The proliferation of antibiotic-resistant viruses poses a growing threat to medicine


Matt Hancock warned that the proliferation of deadly viruses poses an even greater threat than Covid-19 and should be regarded as global warming.

Modern medicine, he said, could ‘cease to exist’ unless the ‘silent epidemic’ of antibiotic resistance is urgently addressed. Drug-resistant diseases like MRSA cause 700,000 deaths worldwide each year, including 5,000 in the UK.

However, experts fear the annual death toll could reach 10 million by 2050, with common infections like gonorrhea and E. coli having ‘learned to’ hide antibiotics.

Speaking at a United Nations conference, Mr. Hancock announced that No10 had donated an additional £ 1.3 million to a project backed by the World Health Organization, aimed at stopping the proliferation of the virus. .

He argued that Covid-19 was an example of how countries and health care from around the world could come together to fight an epidemic, while calling on governments for help.

“There has been a lot of progress against these deadly diseases thanks to the power and ingenuity of modern science and medicine,” he added. But if we fail to stop resistance, modern medicine as we know it may no longer exist.

And the AMR pandemic could have silently caused far more deadly consequences than Covid-19. In my opinion, it is an existential threat just as big as climate change ”.

The additional money will go to the Multi-Partner Trust Fund on the AMR, which funds research projects to create new drugs to fight the virus. The UK has paid £ 7.6m for the project since its launch in 2019, with £ 4.1m raised last year.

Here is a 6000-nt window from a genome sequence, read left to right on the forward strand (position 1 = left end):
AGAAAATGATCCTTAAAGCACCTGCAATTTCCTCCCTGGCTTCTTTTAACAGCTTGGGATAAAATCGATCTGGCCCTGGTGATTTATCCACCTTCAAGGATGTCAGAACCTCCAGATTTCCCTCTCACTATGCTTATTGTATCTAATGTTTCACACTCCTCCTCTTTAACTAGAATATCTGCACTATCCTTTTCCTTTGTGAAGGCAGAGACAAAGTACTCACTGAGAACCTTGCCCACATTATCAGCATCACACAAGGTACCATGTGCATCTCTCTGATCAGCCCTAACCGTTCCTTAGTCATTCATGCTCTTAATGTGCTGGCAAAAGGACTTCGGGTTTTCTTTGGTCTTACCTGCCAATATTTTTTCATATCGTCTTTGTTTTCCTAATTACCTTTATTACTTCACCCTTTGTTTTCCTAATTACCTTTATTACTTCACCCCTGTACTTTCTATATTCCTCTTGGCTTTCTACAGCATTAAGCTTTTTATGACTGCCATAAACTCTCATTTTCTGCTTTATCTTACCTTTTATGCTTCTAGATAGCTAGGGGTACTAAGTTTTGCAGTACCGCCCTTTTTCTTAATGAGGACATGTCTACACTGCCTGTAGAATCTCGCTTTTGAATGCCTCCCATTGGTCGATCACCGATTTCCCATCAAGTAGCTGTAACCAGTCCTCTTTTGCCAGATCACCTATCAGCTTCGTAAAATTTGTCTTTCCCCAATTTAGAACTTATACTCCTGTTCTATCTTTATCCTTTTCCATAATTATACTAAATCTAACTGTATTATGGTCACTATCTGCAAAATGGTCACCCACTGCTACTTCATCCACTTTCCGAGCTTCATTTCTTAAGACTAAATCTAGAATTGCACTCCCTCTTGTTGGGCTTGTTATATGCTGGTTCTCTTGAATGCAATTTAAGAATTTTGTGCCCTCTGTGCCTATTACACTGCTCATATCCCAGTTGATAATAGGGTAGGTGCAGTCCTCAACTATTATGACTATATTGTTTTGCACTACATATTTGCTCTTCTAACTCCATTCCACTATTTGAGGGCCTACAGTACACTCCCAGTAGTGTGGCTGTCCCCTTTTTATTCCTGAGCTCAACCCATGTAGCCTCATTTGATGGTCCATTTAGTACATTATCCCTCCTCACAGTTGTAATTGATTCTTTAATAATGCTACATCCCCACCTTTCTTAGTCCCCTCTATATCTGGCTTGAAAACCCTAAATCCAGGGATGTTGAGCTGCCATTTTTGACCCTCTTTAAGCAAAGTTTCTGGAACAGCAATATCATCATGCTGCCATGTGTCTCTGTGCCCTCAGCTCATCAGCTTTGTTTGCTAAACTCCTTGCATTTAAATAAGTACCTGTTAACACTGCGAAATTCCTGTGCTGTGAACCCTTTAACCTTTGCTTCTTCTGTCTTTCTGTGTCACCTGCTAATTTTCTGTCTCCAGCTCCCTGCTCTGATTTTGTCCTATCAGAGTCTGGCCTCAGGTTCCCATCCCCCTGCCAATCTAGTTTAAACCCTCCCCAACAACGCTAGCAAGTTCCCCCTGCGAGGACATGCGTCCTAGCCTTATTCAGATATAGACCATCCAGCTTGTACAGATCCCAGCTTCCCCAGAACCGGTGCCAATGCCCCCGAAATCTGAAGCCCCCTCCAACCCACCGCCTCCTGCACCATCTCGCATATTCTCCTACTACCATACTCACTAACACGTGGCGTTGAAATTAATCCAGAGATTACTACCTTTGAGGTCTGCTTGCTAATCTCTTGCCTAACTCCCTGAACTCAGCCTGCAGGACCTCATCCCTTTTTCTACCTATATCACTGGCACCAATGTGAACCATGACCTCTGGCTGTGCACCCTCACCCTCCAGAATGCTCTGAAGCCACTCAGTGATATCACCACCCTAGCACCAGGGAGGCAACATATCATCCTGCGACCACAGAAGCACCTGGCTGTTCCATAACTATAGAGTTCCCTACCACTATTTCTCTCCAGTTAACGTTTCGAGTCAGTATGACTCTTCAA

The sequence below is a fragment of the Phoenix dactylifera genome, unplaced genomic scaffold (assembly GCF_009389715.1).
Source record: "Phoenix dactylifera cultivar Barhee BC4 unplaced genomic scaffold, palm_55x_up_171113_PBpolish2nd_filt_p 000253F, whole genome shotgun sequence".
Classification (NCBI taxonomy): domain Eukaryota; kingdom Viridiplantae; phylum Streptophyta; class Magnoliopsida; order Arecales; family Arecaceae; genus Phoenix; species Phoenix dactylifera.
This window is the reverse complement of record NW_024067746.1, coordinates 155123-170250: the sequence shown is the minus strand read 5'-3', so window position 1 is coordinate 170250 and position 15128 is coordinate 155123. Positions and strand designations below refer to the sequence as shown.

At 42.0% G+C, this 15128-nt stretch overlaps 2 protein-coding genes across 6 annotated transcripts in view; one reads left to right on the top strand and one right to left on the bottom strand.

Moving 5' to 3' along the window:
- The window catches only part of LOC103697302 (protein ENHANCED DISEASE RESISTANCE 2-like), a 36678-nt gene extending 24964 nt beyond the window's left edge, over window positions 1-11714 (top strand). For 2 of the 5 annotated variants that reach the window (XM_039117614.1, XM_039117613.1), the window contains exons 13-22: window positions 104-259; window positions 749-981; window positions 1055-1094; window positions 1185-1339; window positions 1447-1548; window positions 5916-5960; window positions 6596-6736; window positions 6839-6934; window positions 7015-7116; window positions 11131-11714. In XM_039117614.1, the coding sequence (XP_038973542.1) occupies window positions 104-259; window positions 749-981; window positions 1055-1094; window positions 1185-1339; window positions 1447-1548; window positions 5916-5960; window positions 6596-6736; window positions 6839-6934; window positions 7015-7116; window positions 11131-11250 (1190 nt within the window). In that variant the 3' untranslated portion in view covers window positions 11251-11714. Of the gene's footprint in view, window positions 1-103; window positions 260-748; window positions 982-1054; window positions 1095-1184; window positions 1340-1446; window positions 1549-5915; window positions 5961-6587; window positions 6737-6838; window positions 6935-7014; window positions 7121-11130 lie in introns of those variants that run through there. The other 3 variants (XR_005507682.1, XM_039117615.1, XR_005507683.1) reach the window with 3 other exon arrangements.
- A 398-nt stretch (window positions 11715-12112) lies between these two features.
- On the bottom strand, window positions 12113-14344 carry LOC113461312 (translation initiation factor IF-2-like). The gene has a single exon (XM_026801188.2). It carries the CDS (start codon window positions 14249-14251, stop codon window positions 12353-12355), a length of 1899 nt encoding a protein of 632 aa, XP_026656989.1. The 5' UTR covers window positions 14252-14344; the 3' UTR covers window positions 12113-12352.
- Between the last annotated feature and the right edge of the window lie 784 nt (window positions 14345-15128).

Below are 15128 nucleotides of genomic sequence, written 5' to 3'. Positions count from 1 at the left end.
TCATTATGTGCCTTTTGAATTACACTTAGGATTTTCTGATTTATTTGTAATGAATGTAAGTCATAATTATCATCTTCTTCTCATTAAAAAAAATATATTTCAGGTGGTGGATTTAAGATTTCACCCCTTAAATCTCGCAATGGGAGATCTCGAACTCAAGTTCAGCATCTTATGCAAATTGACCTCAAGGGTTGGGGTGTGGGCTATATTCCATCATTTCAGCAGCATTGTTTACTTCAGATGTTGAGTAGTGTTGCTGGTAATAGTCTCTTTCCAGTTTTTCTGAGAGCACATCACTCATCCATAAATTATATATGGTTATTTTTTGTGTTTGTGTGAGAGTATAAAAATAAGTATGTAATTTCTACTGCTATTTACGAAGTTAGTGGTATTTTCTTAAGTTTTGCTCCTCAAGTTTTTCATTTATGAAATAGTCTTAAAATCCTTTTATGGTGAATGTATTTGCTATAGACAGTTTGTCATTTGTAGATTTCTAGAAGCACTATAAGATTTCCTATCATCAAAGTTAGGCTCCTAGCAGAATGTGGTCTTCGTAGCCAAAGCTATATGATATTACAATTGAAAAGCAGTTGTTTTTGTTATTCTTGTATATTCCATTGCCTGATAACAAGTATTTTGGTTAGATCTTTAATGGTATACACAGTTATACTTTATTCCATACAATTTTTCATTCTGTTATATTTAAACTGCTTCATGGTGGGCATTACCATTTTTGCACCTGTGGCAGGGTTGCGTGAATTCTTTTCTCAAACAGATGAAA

Matt Hancock urged countries against the emergence of antibiotic-resistant bacteria. Image of him injecting AstraZeneca at the Science Museum, London.

Antibiotic resistance (AMR) begins when bacteria, viruses, and fungi learn to survive with the drug. When exposed to too much of the drug, the bacteria have mutations that allow them to survive and reproduce. They pass this trait on to their offspring and over time this can lead to a complete line of drug resistance.

Matt Hancock also supports the UN’s call to action against nations to push this issue on the political agenda. He added: “On behalf of the UK government, I welcome and fully endorse the call to action on AMR, because we still have a lot to do together, learn from the lessons of the university. translate this quickly.

Working related to human, animal and environmental health to ensure that we deal with the next pandemic, so there will be modern medicine that everyone can benefit from today. now on”.

In a separate statement, the Minister of Health also revealed an additional £ 37 million investment in life sciences, as part of the Government’s vision to make the country a science superpower. Global.

Genomics England will receive a £ 17 million grant to support investment in research into new ways to diagnose cancer, using the human genome.

Funding will also be used to speed up clinical trials to find out how genetic changes can lead to serious illness.

Speaking at the British Pharmaceutical Industry Association’s annual meeting, Mr. Hancock said: “I am committed to making it quick and easy to set up and deliver high-capacity clinical trials. Since then, it will be put on the market safer and faster, be it cancer or heart disease, for every disease known to mankind.

Altogether, all of this will lead to better research, better treatment, more accurate clinical decisions, more lives saved and improved lives, that’s the mission. of life sciences ”.

Rapid clinical trials have produced several drugs that are immediately available to patients during the pandemic, including dexamethasone, which has shown a reduction in mortality in Covid-19 patients.

Huong Giang (Source: dailymail)

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